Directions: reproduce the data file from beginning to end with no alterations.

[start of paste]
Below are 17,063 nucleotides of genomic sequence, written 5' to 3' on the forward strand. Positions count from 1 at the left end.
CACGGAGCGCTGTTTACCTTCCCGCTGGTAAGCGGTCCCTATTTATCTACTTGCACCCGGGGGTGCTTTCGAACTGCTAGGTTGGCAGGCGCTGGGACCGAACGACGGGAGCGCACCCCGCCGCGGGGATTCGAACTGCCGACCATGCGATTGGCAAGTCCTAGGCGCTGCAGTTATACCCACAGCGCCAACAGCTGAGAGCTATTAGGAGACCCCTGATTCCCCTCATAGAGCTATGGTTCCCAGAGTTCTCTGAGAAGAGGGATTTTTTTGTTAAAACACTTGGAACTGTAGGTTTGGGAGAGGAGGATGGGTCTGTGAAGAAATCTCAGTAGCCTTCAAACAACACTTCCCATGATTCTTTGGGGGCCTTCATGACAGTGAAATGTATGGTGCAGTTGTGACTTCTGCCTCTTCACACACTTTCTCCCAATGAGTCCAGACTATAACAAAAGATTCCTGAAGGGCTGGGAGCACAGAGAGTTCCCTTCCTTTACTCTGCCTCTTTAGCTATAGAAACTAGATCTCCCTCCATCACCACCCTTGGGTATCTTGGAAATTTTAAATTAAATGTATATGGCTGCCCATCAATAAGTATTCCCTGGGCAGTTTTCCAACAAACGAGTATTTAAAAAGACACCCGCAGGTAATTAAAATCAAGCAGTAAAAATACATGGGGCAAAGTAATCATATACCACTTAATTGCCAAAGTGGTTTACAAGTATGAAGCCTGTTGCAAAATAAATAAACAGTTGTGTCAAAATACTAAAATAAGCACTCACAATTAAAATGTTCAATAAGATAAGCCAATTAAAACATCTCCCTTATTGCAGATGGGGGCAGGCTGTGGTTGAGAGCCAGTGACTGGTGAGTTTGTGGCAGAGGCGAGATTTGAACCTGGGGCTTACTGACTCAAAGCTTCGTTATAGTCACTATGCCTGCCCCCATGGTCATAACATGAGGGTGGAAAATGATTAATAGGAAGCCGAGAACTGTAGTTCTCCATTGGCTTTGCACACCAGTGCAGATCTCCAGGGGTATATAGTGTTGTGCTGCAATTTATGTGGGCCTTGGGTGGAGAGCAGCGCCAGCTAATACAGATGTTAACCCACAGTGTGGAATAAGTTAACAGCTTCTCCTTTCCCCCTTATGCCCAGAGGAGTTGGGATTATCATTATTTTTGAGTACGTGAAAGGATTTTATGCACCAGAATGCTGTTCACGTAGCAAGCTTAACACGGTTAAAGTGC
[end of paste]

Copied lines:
Below are 17,063 nucleotides of genomic sequence, written 5' to 3' on the forward strand. Positions count from 1 at the left end.
CACGGAGCGCTGTTTACCTTCCCGCTGGTAAGCGGTCCCTATTTATCTACTTGCACCCGGGGGTGCTTTCGAACTGCTAGGTTGGCAGGCGCTGGGACCGAACGACGGGAGCGCACCCCGCCGCGGGGATTCGAACTGCCGACCATGCGATTGGCAAGTCCTAGGCGCTGCAGTTATACCCACAGCGCCAACAGCTGAGAGCTATTAGGAGACCCCTGATTCCCCTCATAGAGCTATGGTTCCCAGAGTTCTCTGAGAAGAGGGATTTTTTTGTTAAAACACTTGGAACTGTAGGTTTGGGAGAGGAGGATGGGTCTGTGAAGAAATCTCAGTAGCCTTCAAACAACACTTCCCATGATTCTTTGGGGGCCTTCATGACAGTGAAATGTATGGTGCAGTTGTGACTTCTGCCTCTTCACACACTTTCTCCCAATGAGTCCAGACTATAACAAAAGATTCCTGAAGGGCTGGGAGCACAGAGAGTTCCCTTCCTTTACTCTGCCTCTTTAGCTATAGAAACTAGATCTCCCTCCATCACCACCCTTGGGTATCTTGGAAATTTTAAATTAAATGTATATGGCTGCCCATCAATAAGTATTCCCTGGGCAGTTTTCCAACAAACGAGTATTTAAAAAGACACCCGCAGGTAATTAAAATCAAGCAGTAAAAATACATGGGGCAAAGTAATCATATACCACTTAATTGCCAAAGTGGTTTACAAGTATGAAGCCTGTTGCAAAATAAATAAACAGTTGTGTCAAAATACTAAAATAAGCACTCACAATTAAAATGTTCAATAAGATAAGCCAATTAAAACATCTCCCTTATTGCAGATGGGGGCAGGCTGTGGTTGAGAGCCAGTGACTGGTGAGTTTGTGGCAGAGGCGAGATTTGAACCTGGGGCTTACTGACTCAAAGCTTCGTTATAGTCACTATGCCTGCCCCCATGGTCATAACATGAGGGTGGAAAATGATTAATAGGAAGCCGAGAACTGTAGTTCTCCATTGGCTTTGCACACCAGTGCAGATCTCCAGGGGTATATAGTGTTGTGCTGCAATTTATGTGGGCCTTGGGTGGAGAGCAGCGCCAGCTAATACAGATGTTAACCCACAGTGTGGAATAAGTTAACAGCTTCTCCTTTCCCCCTTATGCCCAGAGGAGTTGGGATTATCATTATTTTTGAGTACGTGAAAGGATTTTATGCACCAGAATGCTGTTCACGTAGCAAGCTTAACACGGTTAAAGTGC